Cellular Basis of Life 1. A cell is the basic structural and functional unit of living organisms. They range from single-celled “generalists”, like amoebas, to complex multi-cellular organisms such as humans. 2. The majority of cells consist of the same general parts. A generalized cell consists of three parts: the cell membrane, the nucleus, and, between the two, the cytoplasm. The membrane separates a cell from its surroundings and decides what comes in or out of the cell. The nucleus determines a cell’s basic function and structure. The cytoplasm, which separates the nucleus and membrane, holds organelles which perform certain tasks for the benefit of the cell as a whole.
The Plasma Membrane: Structure 3. The fluid mosaic model of a membrane is structured in a way that allows the diffusion of proteins and lipids. 4. The plasma membrane is made up of two layers of phospholipids. The membrane has many proteins embedded within it, which allow the passage of certain things into and out-of the cell. The hydrophilic (water loving) heads of phospholipids are on the surfaces of the membrane with their hydrophobic (water fearing) tails stay sheathed within.
The Plasma Membrane: Functions 5. In passive transport a membrane is permeated by carriers, channels, or direct diffusion. Secondary active transport requires ATP, the cell’s energy, to perform tasks such as the sodium-potassium pump. 6. Simple diffusion is the act of substances passing through a membrane without the aid of an agent, like the embedded membrane protein, to drive it though. Facilitated diffusion occurs only with the aid of proteins. Osmosis is the movement of solvent molecules through a selectively permeable membrane into a higher solute concentration. During filtration, solid particles are separated from the fluid which they are suspended in through a porous membrane. 7. Primary active transport uses direct energy to transport molecules across a membrane. An example of this type of direct activity is the sodium-potassium pump. In contrast to primary active transport, secondary active transport does not directly use ATP, and instead the cell pumps out ions 8. Vesicular transport is an active process in which materials move into or out of the cell enclosed as vesicles. There are two basic types of vesicular transport: endocytosis and exocytosis. Endocytosis involves the cell bringing materials into itself by enveloping them. Exocytosis involves the cell sending out materials. 9. Membrane potential is created the difference in electric potential between the interior and exterior of a cell. This difference is created by the concentration of extracellular sodium and intracellular potassium. It is maintained by the sodium-potassium pump which pumps out excess potassium. 10. Cell adhesion molecules are proteins located on the cell surface with the purpose to bind to other cells. Cell receptors are composed of two or more protein subunits, which take part in communicating between the cell and the outside world.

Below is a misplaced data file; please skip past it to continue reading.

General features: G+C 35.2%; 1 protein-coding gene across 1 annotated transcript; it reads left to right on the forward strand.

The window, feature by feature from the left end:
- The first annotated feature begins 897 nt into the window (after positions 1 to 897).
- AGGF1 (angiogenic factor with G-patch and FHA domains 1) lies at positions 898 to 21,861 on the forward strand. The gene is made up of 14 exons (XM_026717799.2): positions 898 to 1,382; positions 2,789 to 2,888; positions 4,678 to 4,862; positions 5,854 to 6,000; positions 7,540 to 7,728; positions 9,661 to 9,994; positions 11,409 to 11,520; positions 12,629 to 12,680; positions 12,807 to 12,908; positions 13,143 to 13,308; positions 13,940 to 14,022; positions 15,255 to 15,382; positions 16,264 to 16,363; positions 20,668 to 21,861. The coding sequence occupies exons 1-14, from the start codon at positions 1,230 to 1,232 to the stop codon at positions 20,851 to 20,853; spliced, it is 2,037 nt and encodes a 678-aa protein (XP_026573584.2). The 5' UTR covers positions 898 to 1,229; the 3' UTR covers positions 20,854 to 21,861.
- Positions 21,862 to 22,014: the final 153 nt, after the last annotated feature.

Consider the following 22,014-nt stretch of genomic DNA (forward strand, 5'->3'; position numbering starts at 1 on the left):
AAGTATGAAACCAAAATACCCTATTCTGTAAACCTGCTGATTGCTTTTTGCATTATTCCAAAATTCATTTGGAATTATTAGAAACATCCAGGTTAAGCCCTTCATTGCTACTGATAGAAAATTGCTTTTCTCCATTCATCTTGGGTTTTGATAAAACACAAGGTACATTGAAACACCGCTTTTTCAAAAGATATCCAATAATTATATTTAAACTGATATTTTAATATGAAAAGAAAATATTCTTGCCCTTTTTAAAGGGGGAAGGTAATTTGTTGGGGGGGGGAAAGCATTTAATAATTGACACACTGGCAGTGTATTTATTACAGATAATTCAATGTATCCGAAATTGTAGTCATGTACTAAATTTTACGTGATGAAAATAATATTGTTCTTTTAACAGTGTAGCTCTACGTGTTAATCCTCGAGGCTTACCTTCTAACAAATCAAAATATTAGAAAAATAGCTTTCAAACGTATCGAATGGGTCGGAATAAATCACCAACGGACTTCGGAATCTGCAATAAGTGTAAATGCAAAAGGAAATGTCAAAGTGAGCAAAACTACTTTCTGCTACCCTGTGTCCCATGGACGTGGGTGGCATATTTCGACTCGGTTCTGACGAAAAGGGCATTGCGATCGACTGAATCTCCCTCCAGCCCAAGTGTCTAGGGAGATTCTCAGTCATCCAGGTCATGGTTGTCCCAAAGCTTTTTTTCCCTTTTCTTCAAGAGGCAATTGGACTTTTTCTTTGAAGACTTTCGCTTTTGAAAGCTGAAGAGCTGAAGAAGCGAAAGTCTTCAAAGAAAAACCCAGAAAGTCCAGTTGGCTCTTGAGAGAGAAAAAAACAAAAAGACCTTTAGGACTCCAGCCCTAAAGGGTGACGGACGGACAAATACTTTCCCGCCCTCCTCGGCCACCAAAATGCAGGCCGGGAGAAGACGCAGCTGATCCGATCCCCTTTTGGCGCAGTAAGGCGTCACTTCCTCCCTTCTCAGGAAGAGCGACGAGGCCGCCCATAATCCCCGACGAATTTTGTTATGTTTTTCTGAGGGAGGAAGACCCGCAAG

The Cytoplasm 11. The cytoplasm is the fluid substance within the cell membrane that contains the cell’s organelles except for the nucleus. Organelles have specific functions. Some major organelles are the mitochondria, Endoplasmic Reticulum, Golgi apparatus, lysosomes, and chloroplasts. 12. Certain cells have more of a certain type of organelle than the average cell. This is due to the conditions said cell may undergo. For example, cells of the liver, which detoxifies drugs, have higher amounts of peroxisomes.
The Nucleus 13. The nucleus contains a cell’s genetic material in the form of DNA. Its function is to maintain these genes and control the cell’s activities. The nuclear envelope completely encloses the nucleus and separates the cell’s genetic material from the surrounding cytoplasm. The nucleolus of a cell